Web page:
As my students and I have been learning in the Wellness course, the concept of “Health” is more than meets the eye. In the 1800s (life was shorter and harsher back then), the idea was that you were healthy if you weren’t suffering from somelife-threatening disease. Epidemics swept through every so often, and wiped out tens of  thousands of people at a glance. As researchers discovered that microorganisms contaminating the environment, especially the water, advances in sanitation and healthy hygiene practices greatly reduced the prevalance of disease (Donatelle and Kolen-Thompson, 2015).

“Health” began to be seen as more than simply the absence of disease.

In fact, what has developed is more or less a framework within which to understand health and “well-ness” (some may quibble about it, but I think these two terms can be used interchangeably). One way to envision it is the Wellness continuum. Like this (adapted from Donatelle and Kolen-Thompson, 2015):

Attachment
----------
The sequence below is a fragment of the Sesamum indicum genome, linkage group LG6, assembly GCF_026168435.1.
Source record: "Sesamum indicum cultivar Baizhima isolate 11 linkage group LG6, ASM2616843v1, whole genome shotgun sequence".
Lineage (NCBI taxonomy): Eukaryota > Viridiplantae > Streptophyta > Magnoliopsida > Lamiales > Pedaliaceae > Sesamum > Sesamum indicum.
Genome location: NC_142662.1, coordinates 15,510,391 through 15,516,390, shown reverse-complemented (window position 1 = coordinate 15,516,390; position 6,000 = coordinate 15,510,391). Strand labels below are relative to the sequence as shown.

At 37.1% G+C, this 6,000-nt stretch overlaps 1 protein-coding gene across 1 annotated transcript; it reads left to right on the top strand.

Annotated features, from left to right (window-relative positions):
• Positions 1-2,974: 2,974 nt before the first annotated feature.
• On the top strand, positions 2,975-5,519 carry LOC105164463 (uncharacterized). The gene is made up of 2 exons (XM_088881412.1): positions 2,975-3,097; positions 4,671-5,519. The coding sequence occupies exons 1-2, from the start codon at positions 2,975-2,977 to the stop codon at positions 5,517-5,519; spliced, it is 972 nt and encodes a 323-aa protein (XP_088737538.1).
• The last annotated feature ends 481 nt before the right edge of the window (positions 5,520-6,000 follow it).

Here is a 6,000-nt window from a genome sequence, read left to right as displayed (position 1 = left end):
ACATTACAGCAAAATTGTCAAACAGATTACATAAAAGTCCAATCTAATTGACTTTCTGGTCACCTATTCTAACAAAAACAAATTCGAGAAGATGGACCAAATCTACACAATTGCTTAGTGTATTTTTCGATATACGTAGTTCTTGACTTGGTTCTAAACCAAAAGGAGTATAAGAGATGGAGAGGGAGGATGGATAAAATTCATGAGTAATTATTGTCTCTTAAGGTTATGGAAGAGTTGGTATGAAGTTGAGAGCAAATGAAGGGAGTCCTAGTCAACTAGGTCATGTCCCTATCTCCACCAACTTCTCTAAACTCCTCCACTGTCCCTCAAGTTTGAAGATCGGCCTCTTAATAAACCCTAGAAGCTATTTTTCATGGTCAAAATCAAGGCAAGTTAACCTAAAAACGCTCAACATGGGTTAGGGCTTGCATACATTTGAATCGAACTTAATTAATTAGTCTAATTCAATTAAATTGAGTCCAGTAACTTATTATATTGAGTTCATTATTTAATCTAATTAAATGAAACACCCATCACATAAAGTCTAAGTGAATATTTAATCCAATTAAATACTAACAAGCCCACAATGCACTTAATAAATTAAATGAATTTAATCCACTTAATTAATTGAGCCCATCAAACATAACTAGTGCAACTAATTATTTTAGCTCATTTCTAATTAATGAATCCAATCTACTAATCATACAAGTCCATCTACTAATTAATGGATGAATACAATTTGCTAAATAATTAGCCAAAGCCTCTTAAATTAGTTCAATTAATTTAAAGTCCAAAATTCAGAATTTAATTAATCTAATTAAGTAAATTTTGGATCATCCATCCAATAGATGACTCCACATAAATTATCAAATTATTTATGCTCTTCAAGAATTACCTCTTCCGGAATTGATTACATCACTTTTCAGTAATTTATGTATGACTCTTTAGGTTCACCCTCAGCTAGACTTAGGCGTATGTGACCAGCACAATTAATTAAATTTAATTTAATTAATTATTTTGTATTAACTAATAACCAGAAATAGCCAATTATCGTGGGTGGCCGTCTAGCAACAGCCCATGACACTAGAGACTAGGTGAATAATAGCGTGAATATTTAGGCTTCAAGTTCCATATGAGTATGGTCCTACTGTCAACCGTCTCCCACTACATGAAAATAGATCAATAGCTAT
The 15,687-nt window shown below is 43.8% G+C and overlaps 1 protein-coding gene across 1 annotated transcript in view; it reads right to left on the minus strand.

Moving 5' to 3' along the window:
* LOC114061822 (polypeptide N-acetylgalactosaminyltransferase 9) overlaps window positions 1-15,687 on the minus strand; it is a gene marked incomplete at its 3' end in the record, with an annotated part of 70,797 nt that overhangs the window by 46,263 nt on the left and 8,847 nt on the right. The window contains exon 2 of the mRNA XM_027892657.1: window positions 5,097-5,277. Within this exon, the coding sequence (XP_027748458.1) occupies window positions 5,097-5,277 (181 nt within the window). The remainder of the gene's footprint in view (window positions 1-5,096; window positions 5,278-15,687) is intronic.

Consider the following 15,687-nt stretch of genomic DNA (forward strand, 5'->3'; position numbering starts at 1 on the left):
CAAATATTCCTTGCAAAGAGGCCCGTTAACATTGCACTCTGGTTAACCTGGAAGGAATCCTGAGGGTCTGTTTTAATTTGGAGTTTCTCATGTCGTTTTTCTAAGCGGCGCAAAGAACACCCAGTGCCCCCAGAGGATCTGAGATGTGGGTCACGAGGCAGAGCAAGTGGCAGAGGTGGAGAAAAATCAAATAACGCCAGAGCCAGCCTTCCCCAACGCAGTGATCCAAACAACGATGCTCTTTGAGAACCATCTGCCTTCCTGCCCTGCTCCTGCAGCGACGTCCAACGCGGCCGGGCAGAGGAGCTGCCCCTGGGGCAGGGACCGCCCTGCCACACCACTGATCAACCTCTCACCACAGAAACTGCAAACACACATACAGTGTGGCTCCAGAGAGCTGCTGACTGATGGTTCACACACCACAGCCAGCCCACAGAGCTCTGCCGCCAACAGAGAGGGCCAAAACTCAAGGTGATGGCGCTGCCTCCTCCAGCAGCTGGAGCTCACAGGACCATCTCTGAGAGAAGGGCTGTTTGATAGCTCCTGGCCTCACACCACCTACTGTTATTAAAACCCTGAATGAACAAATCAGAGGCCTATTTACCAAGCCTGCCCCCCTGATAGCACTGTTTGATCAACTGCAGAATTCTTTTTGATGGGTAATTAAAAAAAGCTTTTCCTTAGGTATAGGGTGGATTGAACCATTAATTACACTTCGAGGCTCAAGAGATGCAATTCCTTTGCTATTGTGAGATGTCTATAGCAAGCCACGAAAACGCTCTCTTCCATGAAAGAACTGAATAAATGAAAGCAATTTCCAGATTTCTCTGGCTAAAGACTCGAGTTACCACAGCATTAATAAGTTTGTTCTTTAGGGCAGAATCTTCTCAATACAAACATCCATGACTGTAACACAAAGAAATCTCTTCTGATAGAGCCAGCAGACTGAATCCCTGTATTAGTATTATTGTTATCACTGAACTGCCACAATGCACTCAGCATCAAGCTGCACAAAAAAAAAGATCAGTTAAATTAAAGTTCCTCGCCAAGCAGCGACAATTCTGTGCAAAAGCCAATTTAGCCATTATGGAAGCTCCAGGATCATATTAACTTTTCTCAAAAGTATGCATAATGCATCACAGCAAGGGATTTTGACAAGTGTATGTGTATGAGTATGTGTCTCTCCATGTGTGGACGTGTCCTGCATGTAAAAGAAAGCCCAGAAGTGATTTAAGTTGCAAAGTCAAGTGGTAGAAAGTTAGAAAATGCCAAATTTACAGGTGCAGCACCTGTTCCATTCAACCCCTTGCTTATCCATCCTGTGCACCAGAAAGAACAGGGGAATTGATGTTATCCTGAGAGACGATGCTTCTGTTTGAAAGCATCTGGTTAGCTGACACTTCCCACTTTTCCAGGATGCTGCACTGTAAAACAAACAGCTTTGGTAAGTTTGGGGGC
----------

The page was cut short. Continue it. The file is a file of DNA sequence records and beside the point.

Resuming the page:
Optimum Wellness


                                         Good Health

                                    Average Health

                               Signs of Illness

                          Irreversible Disability

                     Premature Death

It is helpful to see wellness in terms of this continuum, and I think it is instructive to consider where, along the continuum, your personal wellness lies.


Donatelle, R. J. & Kolen-Thompson, A. M. (2015).  Health:  The Basics (6th Canadian ed.).  Upper Saddle River, NJ:  Pearson Education, Inc.